Summer 2015 Silha Bulletin

Volume 20, Number 3

Below is the Table of Contents for the Summer 2015 edition of the Silha Bulletin.  Click on the title to read the full article.

Bulletin Summer 2015: Volume 20, No.3
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Cover Story: “Right to Be Forgotten” Continues to Develop in the Year Following European High Court Decision
More than a year after the Court of Justice of the European Union’s (CJEU) ruled that European citizens retain the right to have Internet search results deleted that link to “inaccurate, inadequate, irrelevant or excessive” information about themselves under the European Union’s Data Protection Directive, Case C-131/12, Google Spain SL, Google Inc. v. Agencia Española de Protección de Datos (AEPD), Mario Costeja González, ECLI:EU:C:2014:317 (May 13, 2014), available at, Google continues to grapple with EU member countries over how far the reach of the “right to be forgotten” should extend. 
Data Privacy: U.S. Supreme Court Accepts Review of Robins v. Spokeo, Inc.    
On April 27, 2015, the United State Supreme Court granted certiorari in Spokeo Inc. v. Robins, a case that could have broad implications for class action lawsuits targeting Internet companies under a number of consumer protection statutes.  

National Security: Two Years After Snowden Revelations, National Security Surveillance Issues Still Loom
The files that former National Security Agency (NSA) contractor Edward Snowden provided to Glenn Greenwald and Laura Poitras continued to provide more information in late 2014 and the first half of 2015 about the NSA’s surveillance activities.  
Data Privacy: Major Data Breaches for Government, Private Companies Create Problems in 2015
On June 4, 2015, the Office of Personnel Management (OPM), the independent government agency tasked with managing Federal civil service, announced that it had been a victim of a data breach impacting the personnel data for nearly 4.2 million current and former federal employees.  

Defamation: Minnesota Court of Appeals Declares Criminal Defamation Statute Unconstitutional
On May 26, 2015, the Minnesota Court of Appeals ruled that the state’s criminal defamation law was unconstitutionally overbroad.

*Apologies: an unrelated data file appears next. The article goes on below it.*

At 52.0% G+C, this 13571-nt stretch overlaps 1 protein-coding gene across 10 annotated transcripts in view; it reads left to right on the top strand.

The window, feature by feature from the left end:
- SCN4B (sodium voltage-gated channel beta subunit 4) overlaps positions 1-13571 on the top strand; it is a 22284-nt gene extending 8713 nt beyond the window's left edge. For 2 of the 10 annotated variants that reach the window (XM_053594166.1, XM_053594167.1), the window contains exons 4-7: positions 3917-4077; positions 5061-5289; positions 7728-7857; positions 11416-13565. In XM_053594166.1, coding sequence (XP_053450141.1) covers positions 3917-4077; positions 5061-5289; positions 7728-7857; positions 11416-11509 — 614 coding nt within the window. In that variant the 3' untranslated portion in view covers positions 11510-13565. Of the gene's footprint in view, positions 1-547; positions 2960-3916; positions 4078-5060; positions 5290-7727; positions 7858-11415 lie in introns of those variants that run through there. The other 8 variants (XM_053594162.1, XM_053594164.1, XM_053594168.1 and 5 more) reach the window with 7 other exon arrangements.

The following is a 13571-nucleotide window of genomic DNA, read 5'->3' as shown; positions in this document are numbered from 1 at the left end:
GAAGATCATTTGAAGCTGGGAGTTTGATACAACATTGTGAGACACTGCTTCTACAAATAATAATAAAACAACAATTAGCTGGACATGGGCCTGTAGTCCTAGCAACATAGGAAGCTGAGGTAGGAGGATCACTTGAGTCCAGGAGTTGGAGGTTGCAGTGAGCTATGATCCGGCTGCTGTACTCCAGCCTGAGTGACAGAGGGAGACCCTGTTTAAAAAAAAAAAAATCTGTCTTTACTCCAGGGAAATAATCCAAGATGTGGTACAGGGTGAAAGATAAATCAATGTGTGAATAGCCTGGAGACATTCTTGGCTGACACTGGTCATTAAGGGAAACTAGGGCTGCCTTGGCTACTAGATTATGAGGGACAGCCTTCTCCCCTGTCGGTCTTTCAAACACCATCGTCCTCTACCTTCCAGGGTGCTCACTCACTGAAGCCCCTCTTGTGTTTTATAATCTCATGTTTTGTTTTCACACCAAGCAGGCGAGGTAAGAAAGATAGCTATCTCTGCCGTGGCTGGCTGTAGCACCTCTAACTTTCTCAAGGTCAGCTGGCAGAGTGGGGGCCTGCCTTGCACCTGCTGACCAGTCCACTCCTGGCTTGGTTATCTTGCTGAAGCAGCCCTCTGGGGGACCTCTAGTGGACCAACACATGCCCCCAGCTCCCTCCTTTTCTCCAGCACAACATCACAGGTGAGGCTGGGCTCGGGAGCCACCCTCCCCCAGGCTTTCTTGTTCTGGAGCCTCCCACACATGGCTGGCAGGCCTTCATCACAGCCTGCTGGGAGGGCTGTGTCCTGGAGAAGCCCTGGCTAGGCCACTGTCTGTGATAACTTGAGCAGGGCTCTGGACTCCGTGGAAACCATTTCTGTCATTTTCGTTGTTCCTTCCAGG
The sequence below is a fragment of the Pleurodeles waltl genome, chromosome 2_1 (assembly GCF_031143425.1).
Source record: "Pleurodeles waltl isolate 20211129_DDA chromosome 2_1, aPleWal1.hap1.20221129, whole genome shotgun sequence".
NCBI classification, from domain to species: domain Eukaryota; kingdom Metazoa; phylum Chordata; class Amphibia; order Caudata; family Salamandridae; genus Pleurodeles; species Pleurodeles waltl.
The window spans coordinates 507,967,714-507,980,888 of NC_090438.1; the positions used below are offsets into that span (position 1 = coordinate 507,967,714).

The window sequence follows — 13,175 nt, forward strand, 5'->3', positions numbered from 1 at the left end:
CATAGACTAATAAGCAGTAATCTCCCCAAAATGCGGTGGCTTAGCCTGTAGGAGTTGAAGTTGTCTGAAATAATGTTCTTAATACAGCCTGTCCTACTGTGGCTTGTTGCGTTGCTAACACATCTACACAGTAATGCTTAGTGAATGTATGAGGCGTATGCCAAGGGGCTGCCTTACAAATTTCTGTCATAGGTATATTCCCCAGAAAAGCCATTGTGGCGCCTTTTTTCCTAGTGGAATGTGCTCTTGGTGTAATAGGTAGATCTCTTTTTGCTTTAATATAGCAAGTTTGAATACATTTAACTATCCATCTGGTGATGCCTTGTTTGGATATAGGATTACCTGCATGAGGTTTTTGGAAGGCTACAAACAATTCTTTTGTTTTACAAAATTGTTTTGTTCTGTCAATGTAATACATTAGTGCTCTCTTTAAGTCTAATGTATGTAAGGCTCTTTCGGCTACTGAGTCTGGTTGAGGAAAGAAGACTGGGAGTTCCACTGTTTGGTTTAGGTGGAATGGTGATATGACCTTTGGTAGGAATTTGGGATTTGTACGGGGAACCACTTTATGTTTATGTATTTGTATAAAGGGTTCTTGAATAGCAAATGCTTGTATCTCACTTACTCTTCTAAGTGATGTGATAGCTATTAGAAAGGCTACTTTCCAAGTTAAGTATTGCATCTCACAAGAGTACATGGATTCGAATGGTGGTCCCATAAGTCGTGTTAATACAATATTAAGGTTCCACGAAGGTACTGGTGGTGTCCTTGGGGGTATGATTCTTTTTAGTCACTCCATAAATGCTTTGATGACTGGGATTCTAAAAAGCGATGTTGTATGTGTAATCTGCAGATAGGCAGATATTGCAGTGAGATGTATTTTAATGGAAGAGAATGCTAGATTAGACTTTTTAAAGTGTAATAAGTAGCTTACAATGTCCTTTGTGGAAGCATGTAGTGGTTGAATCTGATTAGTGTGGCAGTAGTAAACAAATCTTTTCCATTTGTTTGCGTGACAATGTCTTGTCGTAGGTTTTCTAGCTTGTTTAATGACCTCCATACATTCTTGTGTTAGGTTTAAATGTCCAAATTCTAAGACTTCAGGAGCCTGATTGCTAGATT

Online Speech: Supreme Court Throws Out Convictions for Violent Facebook Postings, Citing Intent
On June 1, 2015, the U.S. Supreme Court ruled than an individual’s intent must be considered when determining whether speech constitutes a “true threat.”  

FOIA: Obama Administration’s Handling of Freedom of Information Act Requests Under Fire
During the first half of 2015, several reports raised questions over President Barack Obama’s administration’s efforts to be transparent, despite the fact that the President had often called for greater government transparency.  

FOIA: D.C. Circuit Clarifies Key Fee Waiver Provisions of FOIA
On August 25, 2015, the U.S. Court of Appeals for the District of Columbia Circuit clarified who could be eligible for particular types of fee waivers under the Freedom of Information Act (FOIA).  

State Law Updates: Updates to State Laws Create Challenges, New Benefits for News Organizations
During the summer of 2015, several states made or attempted to make significant changes to laws that affect how reporters and news media organizations do their work.  

Endangered Journalists: Journalists Abroad Face Uncertain Legal Challenges; U.S. Television News Reporters Slain During Live Report
During the summer of 2015, journalists around the world, including the United States, faced threats of arrest, harsh prison sentences, and the loss of their lives.  

Data Privacy: Update: Tech Companies, Law Enforcement Continue to Battle Over Strong Encryption for Mobile Devices
Throughout the first half of 2015, the debate over data encryption for mobile phones continued among law enforcement officials, tech companies, and data privacy advocates.  

Defamation: Update: Rolling Stone Continues to Face Backlash for Campus Rape Story
During the summer of 2015, Rolling Stone magazine continued to manage the fallout created by the retraction of a November 2014 story detailing the alleged sexual assault on the University of Virginia (UVA) campus.  

Silha Center Events: 30th Annual Silha Lecture to Feature New York Times Investigative Reporter James Risen and Attorney Joel Kurtzberg
New York Times investigative reporter James Risen, winner of two Pulitzer Prizes, will present the 30th Annual Silha Lecture, “Clear and Present Danger: Covering National Security Issues in the Post 9/11 World” on Monday evening, Oct. 19, 2015.